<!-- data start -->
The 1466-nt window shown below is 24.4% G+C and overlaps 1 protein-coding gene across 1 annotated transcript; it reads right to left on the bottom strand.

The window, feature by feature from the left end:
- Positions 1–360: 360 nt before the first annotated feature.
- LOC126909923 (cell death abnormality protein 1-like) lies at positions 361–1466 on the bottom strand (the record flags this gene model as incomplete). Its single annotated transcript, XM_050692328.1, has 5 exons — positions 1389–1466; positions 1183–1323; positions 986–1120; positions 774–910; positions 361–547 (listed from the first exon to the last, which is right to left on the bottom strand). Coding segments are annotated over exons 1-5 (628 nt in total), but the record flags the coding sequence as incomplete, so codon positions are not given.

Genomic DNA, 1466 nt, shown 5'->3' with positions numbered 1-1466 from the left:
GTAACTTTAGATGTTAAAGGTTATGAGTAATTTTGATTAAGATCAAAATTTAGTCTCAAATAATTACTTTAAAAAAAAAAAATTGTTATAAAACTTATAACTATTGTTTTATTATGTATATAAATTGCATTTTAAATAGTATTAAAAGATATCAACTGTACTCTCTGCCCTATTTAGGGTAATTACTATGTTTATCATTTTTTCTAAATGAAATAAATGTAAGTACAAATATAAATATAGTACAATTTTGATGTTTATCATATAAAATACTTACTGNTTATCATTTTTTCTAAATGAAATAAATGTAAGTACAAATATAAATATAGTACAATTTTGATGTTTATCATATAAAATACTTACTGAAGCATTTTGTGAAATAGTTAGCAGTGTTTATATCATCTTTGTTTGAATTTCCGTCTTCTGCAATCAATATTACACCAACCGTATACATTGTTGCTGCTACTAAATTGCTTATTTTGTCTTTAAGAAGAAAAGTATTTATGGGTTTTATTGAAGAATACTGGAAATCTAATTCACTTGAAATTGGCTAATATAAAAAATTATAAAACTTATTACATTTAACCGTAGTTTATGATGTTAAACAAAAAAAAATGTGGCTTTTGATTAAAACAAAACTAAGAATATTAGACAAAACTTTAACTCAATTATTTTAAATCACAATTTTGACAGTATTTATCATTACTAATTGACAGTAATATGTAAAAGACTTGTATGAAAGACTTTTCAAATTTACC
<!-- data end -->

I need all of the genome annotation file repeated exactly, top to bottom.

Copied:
The 1466-nt window shown below is 24.4% G+C and overlaps 1 protein-coding gene across 1 annotated transcript; it reads right to left on the bottom strand.

The window, feature by feature from the left end:
- Positions 1–360: 360 nt before the first annotated feature.
- LOC126909923 (cell death abnormality protein 1-like) lies at positions 361–1466 on the bottom strand (the record flags this gene model as incomplete). Its single annotated transcript, XM_050692328.1, has 5 exons — positions 1389–1466; positions 1183–1323; positions 986–1120; positions 774–910; positions 361–547 (listed from the first exon to the last, which is right to left on the bottom strand). Coding segments are annotated over exons 1-5 (628 nt in total), but the record flags the coding sequence as incomplete, so codon positions are not given.

Genomic DNA, 1466 nt, shown 5'->3' with positions numbered 1-1466 from the left:
GTAACTTTAGATGTTAAAGGTTATGAGTAATTTTGATTAAGATCAAAATTTAGTCTCAAATAATTACTTTAAAAAAAAAAAATTGTTATAAAACTTATAACTATTGTTTTATTATGTATATAAATTGCATTTTAAATAGTATTAAAAGATATCAACTGTACTCTCTGCCCTATTTAGGGTAATTACTATGTTTATCATTTTTTCTAAATGAAATAAATGTAAGTACAAATATAAATATAGTACAATTTTGATGTTTATCATATAAAATACTTACTGNTTATCATTTTTTCTAAATGAAATAAATGTAAGTACAAATATAAATATAGTACAATTTTGATGTTTATCATATAAAATACTTACTGAAGCATTTTGTGAAATAGTTAGCAGTGTTTATATCATCTTTGTTTGAATTTCCGTCTTCTGCAATCAATATTACACCAACCGTATACATTGTTGCTGCTACTAAATTGCTTATTTTGTCTTTAAGAAGAAAAGTATTTATGGGTTTTATTGAAGAATACTGGAAATCTAATTCACTTGAAATTGGCTAATATAAAAAATTATAAAACTTATTACATTTAACCGTAGTTTATGATGTTAAACAAAAAAAAATGTGGCTTTTGATTAAAACAAAACTAAGAATATTAGACAAAACTTTAACTCAATTATTTTAAATCACAATTTTGACAGTATTTATCATTACTAATTGACAGTAATATGTAAAAGACTTGTATGAAAGACTTTTCAAATTTACC